Written By: Joe Alfandre
“Early settlement patterns on the American frontier often reflected the hopes of religious idealists’ of creating new social structures upon the sparsely inhabited land. Although widely divergent in theology, religious groups were alike in their desire to forge new, faith-based societal frameworks. Early American communities such as Kirtland, Shaker Heights, and Nauvoo are cultural artifacts that reflect the disparate visions of religious groups. Salt Lake City is arguably the most successful, functional community founded on religious ideals based on longevity. Choices were made concerning spatial hierarchies and land distribution that reflected collective values. Because their urban plans controlled settlement patterns, these communities’ faith-based beginnings remain a part of the landscape today.”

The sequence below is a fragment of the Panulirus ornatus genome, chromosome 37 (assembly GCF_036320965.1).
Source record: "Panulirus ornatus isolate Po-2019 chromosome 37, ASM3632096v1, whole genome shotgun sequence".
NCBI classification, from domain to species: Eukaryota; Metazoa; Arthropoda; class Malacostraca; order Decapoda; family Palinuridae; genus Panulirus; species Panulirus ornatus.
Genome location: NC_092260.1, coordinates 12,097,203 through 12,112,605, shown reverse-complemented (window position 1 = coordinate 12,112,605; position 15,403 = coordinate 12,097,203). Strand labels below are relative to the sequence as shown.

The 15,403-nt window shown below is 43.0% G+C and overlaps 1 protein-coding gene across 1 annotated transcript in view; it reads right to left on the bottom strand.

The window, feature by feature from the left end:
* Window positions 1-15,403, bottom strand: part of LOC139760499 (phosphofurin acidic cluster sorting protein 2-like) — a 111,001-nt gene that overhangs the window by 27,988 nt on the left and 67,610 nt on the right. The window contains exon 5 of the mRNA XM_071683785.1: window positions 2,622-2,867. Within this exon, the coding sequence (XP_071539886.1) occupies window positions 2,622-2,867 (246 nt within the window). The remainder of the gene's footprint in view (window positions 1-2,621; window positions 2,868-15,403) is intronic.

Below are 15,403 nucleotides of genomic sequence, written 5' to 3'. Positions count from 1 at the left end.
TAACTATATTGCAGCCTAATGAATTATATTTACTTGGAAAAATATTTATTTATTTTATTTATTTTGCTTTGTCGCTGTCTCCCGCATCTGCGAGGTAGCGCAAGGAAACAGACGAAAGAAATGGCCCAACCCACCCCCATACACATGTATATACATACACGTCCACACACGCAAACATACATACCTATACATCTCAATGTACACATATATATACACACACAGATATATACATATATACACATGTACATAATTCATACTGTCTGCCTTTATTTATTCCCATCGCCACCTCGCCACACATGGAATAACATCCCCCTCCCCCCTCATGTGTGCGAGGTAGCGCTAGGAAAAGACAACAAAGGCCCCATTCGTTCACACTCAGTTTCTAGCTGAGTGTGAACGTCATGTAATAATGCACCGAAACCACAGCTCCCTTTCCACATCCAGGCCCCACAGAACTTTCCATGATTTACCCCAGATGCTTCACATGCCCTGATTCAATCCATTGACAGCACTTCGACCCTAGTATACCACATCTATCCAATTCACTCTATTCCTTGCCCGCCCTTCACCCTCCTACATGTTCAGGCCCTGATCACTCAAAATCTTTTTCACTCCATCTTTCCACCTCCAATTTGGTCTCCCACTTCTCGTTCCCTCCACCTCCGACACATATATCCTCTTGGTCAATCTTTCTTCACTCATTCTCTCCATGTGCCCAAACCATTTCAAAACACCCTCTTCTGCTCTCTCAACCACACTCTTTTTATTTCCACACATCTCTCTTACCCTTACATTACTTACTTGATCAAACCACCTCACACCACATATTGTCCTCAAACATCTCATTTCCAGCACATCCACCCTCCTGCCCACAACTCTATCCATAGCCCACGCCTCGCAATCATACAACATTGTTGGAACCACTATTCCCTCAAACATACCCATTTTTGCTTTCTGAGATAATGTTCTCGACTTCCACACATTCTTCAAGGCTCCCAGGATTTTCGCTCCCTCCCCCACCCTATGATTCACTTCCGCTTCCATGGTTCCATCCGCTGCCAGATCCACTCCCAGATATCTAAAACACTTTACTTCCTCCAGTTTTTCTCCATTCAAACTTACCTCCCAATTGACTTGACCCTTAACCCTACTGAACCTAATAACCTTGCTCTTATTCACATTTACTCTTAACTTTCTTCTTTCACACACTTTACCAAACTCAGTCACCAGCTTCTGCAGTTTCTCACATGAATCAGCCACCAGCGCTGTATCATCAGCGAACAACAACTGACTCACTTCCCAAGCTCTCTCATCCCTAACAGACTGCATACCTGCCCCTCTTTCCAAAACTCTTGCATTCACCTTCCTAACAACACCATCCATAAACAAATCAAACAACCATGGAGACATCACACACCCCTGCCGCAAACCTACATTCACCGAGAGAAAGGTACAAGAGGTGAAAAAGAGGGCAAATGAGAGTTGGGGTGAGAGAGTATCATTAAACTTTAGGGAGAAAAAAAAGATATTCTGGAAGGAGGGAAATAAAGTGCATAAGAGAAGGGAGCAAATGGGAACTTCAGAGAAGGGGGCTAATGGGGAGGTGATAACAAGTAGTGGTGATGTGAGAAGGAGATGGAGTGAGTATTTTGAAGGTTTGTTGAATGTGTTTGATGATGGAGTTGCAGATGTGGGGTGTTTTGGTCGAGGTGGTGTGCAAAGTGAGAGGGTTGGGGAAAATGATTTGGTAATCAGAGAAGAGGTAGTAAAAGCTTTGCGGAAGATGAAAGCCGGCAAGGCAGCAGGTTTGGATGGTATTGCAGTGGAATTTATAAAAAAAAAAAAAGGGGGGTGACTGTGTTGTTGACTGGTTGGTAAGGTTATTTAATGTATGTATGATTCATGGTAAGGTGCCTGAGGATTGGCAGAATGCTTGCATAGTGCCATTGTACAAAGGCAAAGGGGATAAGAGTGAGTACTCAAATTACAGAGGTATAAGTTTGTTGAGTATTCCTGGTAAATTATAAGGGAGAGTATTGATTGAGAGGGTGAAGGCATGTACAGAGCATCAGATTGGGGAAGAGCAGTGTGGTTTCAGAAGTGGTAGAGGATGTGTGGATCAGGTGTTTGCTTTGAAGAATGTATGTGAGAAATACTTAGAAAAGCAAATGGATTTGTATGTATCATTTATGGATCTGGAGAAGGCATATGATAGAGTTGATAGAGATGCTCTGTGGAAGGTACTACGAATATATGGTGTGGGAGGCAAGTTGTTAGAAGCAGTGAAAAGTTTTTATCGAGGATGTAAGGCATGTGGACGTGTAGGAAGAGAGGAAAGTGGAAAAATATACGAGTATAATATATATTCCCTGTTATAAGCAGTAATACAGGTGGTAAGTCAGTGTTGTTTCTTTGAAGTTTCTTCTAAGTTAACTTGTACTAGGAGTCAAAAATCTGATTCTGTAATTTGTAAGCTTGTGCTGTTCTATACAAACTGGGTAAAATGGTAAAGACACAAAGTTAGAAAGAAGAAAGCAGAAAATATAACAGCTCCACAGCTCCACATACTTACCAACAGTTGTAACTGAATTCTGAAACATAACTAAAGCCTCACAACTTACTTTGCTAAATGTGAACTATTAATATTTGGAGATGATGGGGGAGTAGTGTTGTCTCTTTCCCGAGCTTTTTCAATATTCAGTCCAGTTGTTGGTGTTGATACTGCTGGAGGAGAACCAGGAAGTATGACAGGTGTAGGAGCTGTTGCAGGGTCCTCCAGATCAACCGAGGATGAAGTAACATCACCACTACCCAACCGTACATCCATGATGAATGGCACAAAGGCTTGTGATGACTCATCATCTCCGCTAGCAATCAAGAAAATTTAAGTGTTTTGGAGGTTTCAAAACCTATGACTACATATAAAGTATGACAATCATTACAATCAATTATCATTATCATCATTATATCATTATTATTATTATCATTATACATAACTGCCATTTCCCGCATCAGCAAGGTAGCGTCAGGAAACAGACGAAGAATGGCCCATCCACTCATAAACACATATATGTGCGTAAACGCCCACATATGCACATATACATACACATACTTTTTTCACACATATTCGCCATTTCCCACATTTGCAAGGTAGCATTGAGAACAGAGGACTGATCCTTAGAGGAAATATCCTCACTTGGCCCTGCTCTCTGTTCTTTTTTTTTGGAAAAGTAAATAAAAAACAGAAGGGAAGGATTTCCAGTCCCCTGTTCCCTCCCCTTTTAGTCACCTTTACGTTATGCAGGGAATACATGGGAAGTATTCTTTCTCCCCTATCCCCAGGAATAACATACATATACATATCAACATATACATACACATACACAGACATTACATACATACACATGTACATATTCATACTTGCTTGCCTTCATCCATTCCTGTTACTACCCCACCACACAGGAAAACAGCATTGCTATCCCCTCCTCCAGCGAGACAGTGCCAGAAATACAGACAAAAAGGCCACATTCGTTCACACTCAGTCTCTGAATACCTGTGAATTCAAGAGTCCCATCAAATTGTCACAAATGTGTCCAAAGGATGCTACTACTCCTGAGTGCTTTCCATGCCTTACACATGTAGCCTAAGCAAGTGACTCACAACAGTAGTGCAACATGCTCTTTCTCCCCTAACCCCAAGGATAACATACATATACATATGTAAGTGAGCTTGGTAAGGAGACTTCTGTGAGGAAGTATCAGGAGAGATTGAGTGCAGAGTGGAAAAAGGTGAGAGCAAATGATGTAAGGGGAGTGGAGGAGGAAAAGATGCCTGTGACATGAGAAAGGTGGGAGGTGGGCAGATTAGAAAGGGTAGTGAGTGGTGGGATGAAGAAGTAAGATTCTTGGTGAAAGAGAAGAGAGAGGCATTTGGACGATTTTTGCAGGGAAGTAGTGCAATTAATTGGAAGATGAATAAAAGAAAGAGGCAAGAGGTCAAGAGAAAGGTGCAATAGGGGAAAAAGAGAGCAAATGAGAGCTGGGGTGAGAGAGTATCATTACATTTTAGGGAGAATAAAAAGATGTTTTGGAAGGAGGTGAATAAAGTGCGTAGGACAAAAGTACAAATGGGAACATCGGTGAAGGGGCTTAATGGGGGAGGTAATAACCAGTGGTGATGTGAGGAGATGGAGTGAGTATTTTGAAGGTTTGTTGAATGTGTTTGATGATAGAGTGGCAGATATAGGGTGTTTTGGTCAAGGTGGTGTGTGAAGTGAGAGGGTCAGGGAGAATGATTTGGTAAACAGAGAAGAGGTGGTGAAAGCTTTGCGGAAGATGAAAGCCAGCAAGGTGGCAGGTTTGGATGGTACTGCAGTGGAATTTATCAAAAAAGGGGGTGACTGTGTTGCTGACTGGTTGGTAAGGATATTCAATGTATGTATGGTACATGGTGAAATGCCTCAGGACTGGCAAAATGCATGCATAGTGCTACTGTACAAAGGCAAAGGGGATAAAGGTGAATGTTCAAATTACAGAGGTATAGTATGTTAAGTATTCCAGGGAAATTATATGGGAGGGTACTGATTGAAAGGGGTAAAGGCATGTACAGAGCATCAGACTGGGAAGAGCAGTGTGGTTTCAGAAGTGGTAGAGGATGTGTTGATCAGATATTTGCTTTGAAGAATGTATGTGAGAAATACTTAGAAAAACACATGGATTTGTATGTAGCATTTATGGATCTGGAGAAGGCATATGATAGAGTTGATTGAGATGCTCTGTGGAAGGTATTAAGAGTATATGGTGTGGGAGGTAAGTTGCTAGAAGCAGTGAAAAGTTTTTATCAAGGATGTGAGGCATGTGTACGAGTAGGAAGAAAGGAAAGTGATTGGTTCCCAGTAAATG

With this collaborative statement of my distinguished colleague, Michael Hathorne, and mine as a backdrop, an hour and a half contemplation and discussion among latter-day urbanists recently took place in the shadow of the everlasting hills surrounding downtown Salt Lake City during CNU 21. As moderator of the panel of faith-based urban professionals gathered to the west, my bona fides were as developer of Kentlands, a pioneering, traditional neighborhood development in the Maryland suburbs (which celebrated its twenty-fifth year of birth in 2014). Listening to my panel colleagues as they outlined their thoughts on community to me in the weeks leading up to the forum discussion in Salt Lake City, I retrospectively compared the tug of faith that must have nudged Aristotle 2,300 years ago and surely heavily influenced mid-nineteenth century utopians, with my own introspective promptings that pestered me day and night in 1988.
“The liberal man will need money for the doing of his liberal deeds, and the just man too will need it for the returning of services; and the brave man will need power if he is to accomplish any of the acts that correspond to his virtue, and the temperate man will need opportunity; for how else is he or any of the others to be recognized?